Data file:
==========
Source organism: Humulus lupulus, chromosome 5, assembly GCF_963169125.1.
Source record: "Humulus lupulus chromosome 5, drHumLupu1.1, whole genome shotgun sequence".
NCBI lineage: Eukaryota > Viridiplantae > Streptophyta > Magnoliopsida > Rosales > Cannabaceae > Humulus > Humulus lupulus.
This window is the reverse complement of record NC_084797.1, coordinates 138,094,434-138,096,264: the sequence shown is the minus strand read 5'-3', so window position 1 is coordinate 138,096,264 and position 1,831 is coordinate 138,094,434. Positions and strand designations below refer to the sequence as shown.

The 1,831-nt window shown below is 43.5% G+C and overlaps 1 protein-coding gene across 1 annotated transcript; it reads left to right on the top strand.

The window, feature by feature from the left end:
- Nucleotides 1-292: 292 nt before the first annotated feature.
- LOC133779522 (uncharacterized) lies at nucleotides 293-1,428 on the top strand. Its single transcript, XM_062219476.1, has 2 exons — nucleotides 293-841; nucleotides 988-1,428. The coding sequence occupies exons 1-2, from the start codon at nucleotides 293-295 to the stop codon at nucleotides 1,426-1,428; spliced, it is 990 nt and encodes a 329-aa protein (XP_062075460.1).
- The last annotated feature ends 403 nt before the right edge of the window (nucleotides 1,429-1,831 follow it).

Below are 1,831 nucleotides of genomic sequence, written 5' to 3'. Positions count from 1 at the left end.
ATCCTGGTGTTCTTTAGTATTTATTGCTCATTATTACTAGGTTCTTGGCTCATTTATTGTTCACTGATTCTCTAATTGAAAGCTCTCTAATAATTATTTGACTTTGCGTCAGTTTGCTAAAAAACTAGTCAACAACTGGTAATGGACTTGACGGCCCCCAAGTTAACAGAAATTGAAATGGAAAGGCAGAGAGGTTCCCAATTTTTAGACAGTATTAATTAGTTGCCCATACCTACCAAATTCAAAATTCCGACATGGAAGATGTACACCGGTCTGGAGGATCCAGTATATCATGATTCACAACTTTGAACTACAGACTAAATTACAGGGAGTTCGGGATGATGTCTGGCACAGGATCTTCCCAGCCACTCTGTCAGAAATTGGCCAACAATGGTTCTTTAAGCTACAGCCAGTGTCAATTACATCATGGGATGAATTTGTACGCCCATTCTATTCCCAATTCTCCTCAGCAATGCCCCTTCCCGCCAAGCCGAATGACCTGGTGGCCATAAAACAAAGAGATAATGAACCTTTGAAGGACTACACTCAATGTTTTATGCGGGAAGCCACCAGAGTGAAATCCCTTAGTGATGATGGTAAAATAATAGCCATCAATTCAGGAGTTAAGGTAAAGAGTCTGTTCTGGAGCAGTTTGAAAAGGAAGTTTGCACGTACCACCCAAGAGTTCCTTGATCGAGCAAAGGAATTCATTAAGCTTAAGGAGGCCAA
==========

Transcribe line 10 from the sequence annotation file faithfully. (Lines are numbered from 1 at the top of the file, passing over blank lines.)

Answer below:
Below are 1,831 nucleotides of genomic sequence, written 5' to 3'. Positions count from 1 at the left end.